Founded in 2011, then acquired by Microsoft in 2016, Xamarin is a platform that allows to develop, test and monitor native applications for iOS, Android and Windows using C# as the development language.
Native applications usually produce better results with end-users, because they naturally integrate with the platform, are faster, more power efficient and tend to visually look better than their Web App counter-parts.
Xamarin came out as the game changer, because using a single language and development environment, it produces native applications with native user interfaces for the targeted platforms (iOS, Android and Windows). Anything that you can achieve using Swift or Objective-C for iOS and Java for Android, can be achieved as well using Xamarin and C#.
It runs on both Windows and Mac.
In Windows it can be used with Visual Studio, since its integrated with the IDE in the latest versions, or Xamarin Studio.
In Mac a version of Xamarin Studio also exists or we can use Visual Studio for Mac.
A Mac with Xcode is still required when developing, since the iOS compilation has to be done with a Mac computer, specially when in Windows (be it with Visual Studio or Xamarin Studio). Xamarin provides tools that link the Windows computer with the Mac computer over the network and compiles the iOS code remotely.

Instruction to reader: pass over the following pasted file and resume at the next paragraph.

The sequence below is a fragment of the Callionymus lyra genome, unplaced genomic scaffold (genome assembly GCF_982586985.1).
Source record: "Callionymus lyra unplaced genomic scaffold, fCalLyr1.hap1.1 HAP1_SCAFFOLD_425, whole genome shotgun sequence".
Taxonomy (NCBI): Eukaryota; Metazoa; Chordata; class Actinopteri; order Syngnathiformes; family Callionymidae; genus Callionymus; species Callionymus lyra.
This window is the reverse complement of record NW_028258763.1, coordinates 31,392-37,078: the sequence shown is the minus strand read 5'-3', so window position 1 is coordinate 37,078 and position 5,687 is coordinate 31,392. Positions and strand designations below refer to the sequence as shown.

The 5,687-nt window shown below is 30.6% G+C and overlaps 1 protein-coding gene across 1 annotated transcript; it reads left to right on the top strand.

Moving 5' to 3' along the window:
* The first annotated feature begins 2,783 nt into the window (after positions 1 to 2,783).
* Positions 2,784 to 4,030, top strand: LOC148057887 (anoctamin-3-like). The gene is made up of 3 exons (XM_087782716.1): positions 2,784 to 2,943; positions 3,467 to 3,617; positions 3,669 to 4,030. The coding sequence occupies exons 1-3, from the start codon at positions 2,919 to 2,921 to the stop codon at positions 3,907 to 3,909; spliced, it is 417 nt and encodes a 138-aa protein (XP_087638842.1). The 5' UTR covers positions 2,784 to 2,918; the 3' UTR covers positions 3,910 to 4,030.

Two approaches are possible when building apps using Xamarin:
– Traditional Xamarin approach
– Xamarin.Forms approach
As you can see in the figure above, both approaches share all the backend code with all the platforms. Meaning that you only need to write the business logic of the application once, reducing at the maximum the bugs and slight logic diferences introduced when required to code for different platforms.
The main diference of both approaches are in terms of UI building. While the tradicional approach requires to build and program the UI using native elements in each platform, Xamarin.Froms uses a shared code, enhanced with XAML, that then produces native controls in each platform, this means that we build the UI once and it then translates to a UI in the targeted platforms using native elements.
The traditional approach is preferred when building applications that use a very strong custom UI or require to be “pixel perfect”, while the Xamarin.Froms approach is mostly used when the application uses native simple controls or we just want to do a quick prototype. From experience I can tell that wanting to customize UI behaviour and elements when using Xamarin.Forms requires way too much effort and that the final result is never close to what we really wanted to achieve.
While Xamarin might be faster and less error prone in its development cycle it still requires developers who know the targeted native platforms and the diferences and quirks between them.